Llanelli runner set to complete 105th marathon in London

Gary is excited to see the progress runners at his club have made. Credit: Tenovus

Running one marathon is enough of a challenge but for one Llanelli runner it is far from his first.

When he crosses the finish line of the London Marathon on Sunday, Gary Howells, 43, will have completed his 105th race.

He will be completing the gruelling distance to raise money for Welsh cancer charity Tenovus after losing a friend and fellow athlete from his home town to the disease last year.

Gary will not be competing alone, though, with a dozen others from the running group he set up joining him to fundraise for the same cause.

Gary plans to run "some of the toughest marathons in the world" after Sunday's race. Credit: Tenovus

The 43-year-old initially got into running in 2012 after leaving the military as he settled back into civilian life, becoming an electrical engineer working on wind turbines.

It was six years later, running the infamous Marathon De Sables - an exhausting seven marathons in six days across the Sahara Desert - that Gary had a "light bulb" moment, deciding to set up the Peak Performance Wales running club and make the sport his full-time job.

Gary explained: "It was a light bulb moment out there, and I just wanted to turn my ability to run marathons into a career.

"So, I set up a club and a running group. You run a marathon once, and it changes your mindset. You run a marathon more than once, and it changes your life."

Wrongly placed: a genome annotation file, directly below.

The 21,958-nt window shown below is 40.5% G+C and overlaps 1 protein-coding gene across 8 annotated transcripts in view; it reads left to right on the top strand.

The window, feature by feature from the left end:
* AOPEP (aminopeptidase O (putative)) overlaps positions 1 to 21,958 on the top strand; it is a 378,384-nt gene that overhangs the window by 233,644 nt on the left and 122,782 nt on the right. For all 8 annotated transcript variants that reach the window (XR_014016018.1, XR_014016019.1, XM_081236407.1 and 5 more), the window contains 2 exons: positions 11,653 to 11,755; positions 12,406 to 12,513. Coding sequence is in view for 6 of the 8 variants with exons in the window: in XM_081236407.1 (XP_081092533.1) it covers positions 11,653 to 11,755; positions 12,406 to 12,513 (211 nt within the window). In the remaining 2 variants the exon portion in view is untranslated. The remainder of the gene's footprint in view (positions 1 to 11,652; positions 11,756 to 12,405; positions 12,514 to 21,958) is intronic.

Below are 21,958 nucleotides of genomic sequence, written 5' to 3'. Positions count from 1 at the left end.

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The club is going strong, with dozens of runners in Llanelli completing anything from a 5k to ultra-marathons.

The club is not just a job for Gary though. He said: "Running gives me life challenges, it gives me goals, it keeps me fit, and it keeps me mentally stimulated.

“It's given me a job, obviously, but it’s also given me a running family."

Talking about the satisfaction he takes from his work, he said: "I love the satisfaction of seeing these guys, some of whom are 60 years of age, running London with me.

"It’s part of what they pay me for and why they turn up every week. It’s an experience we’ll be talking about for years to come.”

The group decided to raise money for Tenovus following the death of Llanelli local and avid runner Wayne Evans, who lost his life to pancreatic cancer last year.

Gary said: "Two other people in the club got skin cancer last year, so running it for Tenovus Cancer Care means a lot. We’ve raised £25K so far, but we are hoping for so much more on the day.”

He added that when the runners inevitably hit 'the wall' that comes with running such a long way, Wayne will be their inspiration to keep going.

"We are ready to go and when it gets tough at the end, we’ll be thinking of Wayne and what he went through for 12 months with his chemo and treatment," Gary explained.

He added: "We’ll have 6 miles to go, and he’ll be our inspiration. His memory will pull us along. It’s going to be magical."

Gary will add to his already impressive array of medals when he crosses the finish line on Sunday. Credit: Tenovus

The former military man said the group is "bouncing" ahead of the race on Sunday, with everyone "feeling fit and healthy."

The London Marathon will not be the last challenge Gary sets himself, with his sights firmly fixed on even tougher races in the future.

He said: “I want to run marathons in Kenya, Ethiopia and America, not just Boston and Chicago and New York.

"I want to run those raw marathons where you’re climbing 10,000 feet of elevation over 26 miles, some of the toughest marathons in the world.”